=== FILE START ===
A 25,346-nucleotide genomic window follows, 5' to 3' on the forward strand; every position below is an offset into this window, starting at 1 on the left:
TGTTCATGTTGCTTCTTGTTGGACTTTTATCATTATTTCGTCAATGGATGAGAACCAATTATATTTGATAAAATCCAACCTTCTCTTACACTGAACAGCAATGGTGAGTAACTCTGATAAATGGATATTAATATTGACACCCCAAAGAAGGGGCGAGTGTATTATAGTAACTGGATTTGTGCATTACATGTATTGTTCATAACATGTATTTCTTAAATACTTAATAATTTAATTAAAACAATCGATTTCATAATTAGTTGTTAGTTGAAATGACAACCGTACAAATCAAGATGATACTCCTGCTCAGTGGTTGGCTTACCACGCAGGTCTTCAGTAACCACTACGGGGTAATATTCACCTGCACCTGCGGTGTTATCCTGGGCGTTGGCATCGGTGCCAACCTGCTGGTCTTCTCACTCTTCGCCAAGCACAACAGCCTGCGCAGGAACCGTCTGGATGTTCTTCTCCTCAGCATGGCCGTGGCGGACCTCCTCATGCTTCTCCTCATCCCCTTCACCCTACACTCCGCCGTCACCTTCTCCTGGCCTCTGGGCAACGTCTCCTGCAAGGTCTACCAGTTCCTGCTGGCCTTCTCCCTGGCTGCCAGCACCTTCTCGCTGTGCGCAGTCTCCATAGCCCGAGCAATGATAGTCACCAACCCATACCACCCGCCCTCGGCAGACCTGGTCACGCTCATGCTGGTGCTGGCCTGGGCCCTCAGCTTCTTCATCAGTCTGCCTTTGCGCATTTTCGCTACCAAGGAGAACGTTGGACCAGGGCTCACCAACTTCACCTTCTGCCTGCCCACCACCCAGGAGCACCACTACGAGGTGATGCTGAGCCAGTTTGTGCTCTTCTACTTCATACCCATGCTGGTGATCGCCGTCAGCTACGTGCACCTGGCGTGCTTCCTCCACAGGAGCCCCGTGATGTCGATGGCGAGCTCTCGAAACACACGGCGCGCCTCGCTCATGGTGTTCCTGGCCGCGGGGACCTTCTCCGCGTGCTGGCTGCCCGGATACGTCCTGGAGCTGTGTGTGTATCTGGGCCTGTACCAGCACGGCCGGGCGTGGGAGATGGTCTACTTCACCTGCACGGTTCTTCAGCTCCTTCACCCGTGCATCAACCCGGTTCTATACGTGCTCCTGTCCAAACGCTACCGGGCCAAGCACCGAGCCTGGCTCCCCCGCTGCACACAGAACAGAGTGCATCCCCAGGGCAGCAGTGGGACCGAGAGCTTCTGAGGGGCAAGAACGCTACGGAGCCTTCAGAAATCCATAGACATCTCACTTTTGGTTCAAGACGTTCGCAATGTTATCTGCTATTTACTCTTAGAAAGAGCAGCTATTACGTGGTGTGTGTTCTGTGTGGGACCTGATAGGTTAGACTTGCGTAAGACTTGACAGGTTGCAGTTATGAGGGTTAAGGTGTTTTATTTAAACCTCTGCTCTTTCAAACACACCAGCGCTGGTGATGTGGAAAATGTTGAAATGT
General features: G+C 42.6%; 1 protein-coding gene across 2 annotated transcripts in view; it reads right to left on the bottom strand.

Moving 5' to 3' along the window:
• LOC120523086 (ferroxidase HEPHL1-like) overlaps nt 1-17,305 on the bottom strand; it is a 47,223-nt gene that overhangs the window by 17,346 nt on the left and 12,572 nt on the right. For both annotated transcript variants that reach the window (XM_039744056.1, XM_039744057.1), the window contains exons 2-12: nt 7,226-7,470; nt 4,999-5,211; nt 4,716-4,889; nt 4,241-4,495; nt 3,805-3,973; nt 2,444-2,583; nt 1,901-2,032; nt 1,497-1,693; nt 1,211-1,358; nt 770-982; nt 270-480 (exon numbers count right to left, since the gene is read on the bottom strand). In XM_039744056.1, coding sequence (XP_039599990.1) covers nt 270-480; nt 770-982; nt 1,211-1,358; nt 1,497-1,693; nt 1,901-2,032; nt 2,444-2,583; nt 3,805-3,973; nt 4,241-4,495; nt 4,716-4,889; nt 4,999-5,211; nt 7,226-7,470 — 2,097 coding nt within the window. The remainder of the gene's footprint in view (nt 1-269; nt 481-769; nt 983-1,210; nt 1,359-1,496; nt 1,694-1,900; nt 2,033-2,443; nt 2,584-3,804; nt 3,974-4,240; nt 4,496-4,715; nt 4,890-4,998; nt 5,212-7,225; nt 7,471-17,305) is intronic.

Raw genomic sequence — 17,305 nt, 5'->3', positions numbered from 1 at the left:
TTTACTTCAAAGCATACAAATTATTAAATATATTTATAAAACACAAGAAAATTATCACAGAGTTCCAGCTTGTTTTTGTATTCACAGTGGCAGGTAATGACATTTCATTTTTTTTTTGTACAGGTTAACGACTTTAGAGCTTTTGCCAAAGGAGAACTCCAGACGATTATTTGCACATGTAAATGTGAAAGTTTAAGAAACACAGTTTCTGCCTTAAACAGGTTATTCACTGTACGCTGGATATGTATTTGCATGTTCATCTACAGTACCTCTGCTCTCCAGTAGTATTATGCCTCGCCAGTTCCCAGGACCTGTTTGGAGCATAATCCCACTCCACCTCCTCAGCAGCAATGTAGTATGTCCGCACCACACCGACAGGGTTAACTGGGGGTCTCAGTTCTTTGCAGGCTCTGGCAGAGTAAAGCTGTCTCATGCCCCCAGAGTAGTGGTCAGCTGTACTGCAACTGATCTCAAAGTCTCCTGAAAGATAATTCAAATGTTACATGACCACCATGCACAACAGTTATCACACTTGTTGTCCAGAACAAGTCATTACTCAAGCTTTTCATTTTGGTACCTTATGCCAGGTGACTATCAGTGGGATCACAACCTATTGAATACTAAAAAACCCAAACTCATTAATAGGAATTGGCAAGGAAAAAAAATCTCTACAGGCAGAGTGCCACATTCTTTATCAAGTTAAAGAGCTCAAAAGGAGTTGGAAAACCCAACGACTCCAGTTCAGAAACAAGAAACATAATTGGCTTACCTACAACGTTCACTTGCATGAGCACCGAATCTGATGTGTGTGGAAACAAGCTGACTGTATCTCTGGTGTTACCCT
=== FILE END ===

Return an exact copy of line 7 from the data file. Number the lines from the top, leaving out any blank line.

TTTACTTCAAAGCATACAAATTATTAAATATATTTATAAAACACAAGAAAATTATCACAGAGTTCCAGCTTGTTTTTGTATTCACAGTGGCAGGTAATGACATTTCATTTTTTTTTTGTACAGGTTAACGACTTTAGAGCTTTTGCCAAAGGAGAACTCCAGACGATTATTTGCACATGTAAATGTGAAAGTTTAAGAAACACAGTTTCTGCCTTAAACAGGTTATTCACTGTACGCTGGATATGTATTTGCATGTTCATCTACAGTACCTCTGCTCTCCAGTAGTATTATGCCTCGCCAGTTCCCAGGACCTGTTTGGAGCATAATCCCACTCCACCTCCTCAGCAGCAATGTAGTATGTCCGCACCACACCGACAGGGTTAACTGGGGGTCTCAGTTCTTTGCAGGCTCTGGCAGAGTAAAGCTGTCTCATGCCCCCAGAGTAGTGGTCAGCTGTACTGCAACTGATCTCAAAGTCTCCTGAAAGATAATTCAAATGTTACATGACCACCATGCACAACAGTTATCACACTTGTTGTCCAGAACAAGTCATTACTCAAGCTTTTCATTTTGGTACCTTATGCCAGGTGACTATCAGTGGGATCACAACCTATTGAATACTAAAAAACCCAAACTCATTAATAGGAATTGGCAAGGAAAAAAAATCTCTACAGGCAGAGTGCCACATTCTTTATCAAGTTAAAGAGCTCAAAAGGAGTTGGAAAACCCAACGACTCCAGTTCAGAAACAAGAAACATAATTGGCTTACCTACAACGTTCACTTGCATGAGCACCGAATCTGATGTGTGTGGAAACAAGCTGACTGTATCTCTGGTGTTACCCT